By Sally Gillie, Monitor
The new wakeboard park on Lake Tye in Monroe received the go-ahead from the Washington State Department of Ecology last week in the form of a conditional use permit, and park developers are now poised to move forward with the next phase of the project.
Monroe Public Works Director Brad Feilberg said the city was notified of the DOE’s approval of the conditional use permit on Feb. 22. With that requirement out of the way, he said the city can now begin processing permit applications from H3O Development, creators of the new cable park. Feilberg said H3O had already submitted an application for a grading permit, and an application for a building permit will follow.
Construction on the new cable park could get started as early as this May, according to David Sherrard of Parametrix, a consultant who is coordinating work on the project.
“At this time we’re just waiting to get one more permit from the Corps of Engineers,” he said.
Park plans call for a 2,500 square foot facility to house the ticketing offices, board rentals, a sports shop, restrooms, and lockers. The wakeboarding recreation area would cover about 17 acres of lake surface at the south end of Lake Tye. There will be one large cable circuit running between a network of six towers, and a smaller two-way cable between two towers for beginning wakeboarders.
City asks for clarification on Eaglemont subdivision
Before granting preliminary plat approval to the proposed Eaglemont residential development of 146 new homes west of Chain Lake Road, the city council is asking for clarification on a hearing examiner’s ruling. That ruling set conditions for the subdivision, which is located at 13611 197th Ave. SE near the Sinclair Heights neighborhood.
The examiner’s conditions included having the developer dedicate right of way streets and making frontage improvements such as curbs, gutters, sidewalks and street trees; and making improvements to 197th Ave SE to meet the requirements set in the Monroe Municipal Code to allow for access by fire trucks and emergency service vehicles.
At the Feb. 26 council meeting, discussion centered on details regarding street improvements and access roads to the 35-acre subdivision. The council directed staff to remand the matter back to the hearing examiner for further clarification, requesting a response by March 5. The council could take action on the preliminary plat later this month.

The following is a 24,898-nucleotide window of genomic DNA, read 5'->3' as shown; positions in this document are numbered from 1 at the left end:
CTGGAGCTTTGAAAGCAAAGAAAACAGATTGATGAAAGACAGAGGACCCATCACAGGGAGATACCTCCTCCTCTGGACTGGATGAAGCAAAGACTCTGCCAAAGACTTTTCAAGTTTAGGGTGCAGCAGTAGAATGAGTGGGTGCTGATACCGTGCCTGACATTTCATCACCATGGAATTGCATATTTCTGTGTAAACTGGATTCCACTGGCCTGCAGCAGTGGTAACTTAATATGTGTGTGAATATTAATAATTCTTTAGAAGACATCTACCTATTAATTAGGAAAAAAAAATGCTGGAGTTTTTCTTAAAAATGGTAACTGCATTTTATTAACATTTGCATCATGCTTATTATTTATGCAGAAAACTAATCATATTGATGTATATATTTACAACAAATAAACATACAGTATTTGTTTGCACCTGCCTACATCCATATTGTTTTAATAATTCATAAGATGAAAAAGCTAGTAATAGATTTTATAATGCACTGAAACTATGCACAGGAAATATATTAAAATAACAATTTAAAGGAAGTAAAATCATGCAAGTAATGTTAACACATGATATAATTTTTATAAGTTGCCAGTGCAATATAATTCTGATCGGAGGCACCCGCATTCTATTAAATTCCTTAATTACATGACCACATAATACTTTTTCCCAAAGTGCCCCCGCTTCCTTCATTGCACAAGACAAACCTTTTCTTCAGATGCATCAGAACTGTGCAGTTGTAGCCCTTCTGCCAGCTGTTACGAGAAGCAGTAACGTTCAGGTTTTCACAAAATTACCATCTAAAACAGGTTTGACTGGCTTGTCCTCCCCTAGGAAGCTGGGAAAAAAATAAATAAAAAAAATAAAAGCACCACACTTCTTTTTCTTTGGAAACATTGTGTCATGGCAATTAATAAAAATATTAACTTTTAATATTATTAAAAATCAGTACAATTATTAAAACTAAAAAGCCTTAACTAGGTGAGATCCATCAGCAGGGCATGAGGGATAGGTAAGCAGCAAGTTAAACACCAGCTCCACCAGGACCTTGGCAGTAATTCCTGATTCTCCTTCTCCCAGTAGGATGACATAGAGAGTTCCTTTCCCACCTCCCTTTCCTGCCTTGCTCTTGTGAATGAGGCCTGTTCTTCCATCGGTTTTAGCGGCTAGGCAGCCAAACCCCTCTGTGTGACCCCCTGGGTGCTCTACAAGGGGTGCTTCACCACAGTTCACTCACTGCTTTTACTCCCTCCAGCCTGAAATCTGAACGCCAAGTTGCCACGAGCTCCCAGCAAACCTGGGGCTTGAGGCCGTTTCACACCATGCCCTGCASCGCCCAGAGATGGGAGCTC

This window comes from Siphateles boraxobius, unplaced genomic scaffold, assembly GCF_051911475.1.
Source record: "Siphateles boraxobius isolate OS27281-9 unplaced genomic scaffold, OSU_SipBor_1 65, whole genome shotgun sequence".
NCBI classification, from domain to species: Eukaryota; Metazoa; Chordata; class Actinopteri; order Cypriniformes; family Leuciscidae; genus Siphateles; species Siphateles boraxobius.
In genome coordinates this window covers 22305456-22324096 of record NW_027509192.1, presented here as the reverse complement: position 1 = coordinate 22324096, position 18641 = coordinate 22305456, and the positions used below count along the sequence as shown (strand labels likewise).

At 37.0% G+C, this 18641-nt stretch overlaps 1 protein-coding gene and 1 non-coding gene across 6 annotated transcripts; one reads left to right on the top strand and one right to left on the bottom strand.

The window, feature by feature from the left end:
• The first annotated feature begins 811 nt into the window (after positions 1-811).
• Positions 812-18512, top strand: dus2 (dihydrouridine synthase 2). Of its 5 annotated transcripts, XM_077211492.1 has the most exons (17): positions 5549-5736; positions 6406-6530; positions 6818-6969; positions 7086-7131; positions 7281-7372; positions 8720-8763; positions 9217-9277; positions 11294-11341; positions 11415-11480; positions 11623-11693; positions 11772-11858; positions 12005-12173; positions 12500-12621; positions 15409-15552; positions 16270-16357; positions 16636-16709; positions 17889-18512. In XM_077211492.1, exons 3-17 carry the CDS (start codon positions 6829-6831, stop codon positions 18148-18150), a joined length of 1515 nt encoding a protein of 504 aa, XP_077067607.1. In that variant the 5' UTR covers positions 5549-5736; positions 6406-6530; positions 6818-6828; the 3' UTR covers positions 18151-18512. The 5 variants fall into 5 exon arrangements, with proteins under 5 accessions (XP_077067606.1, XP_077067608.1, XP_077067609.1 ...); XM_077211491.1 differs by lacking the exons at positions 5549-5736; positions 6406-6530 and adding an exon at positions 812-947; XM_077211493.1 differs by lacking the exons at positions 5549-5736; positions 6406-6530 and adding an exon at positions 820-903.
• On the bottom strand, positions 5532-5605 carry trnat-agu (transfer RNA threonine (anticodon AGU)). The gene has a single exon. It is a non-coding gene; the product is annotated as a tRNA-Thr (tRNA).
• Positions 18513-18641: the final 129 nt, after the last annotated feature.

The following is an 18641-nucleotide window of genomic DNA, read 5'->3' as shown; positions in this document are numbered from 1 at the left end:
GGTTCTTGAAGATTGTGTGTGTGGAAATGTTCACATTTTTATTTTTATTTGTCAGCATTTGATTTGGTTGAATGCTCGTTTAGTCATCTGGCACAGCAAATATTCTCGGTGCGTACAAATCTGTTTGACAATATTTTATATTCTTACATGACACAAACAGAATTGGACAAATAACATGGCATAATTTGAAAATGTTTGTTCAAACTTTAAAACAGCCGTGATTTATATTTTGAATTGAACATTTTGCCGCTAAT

The new Eaglemont plat, proposed by RAD Development, was challenged by the Sinclair Heights Homeowners Association. The association appealed the city’s SEPA determination of non-significance for the proposal, with residents testifying last January before the city hearing examiner that adding 146 homes to the area would have adverse impacts on traffic flow, and that access to and from the neighborhood was limited and could create delays for emergency vehicles to get in and out of the area quickly. Residents also testified the development would put a strain on an already challenged storm water system.
That appeal was denied by hearing examiner Carl Cox in a decision handed down Feb. 7, in which he found that the project developer had made satisfactory provisions for storm water management and provision for additional access as may be needed for emergency vehicles.
A city-owned five-acre parcel located west of the Eaglemont development could provide an answer to the access problem for the proposed subdivision. Later in the meeting, the council directed the staff to get an appraisal of that property with an intent to sell.
Council votes to outsource city’s information technology
The council adopted a new policy this week to begin subcontracting out its IT services, which are currently handled in-house by one city hall staffer.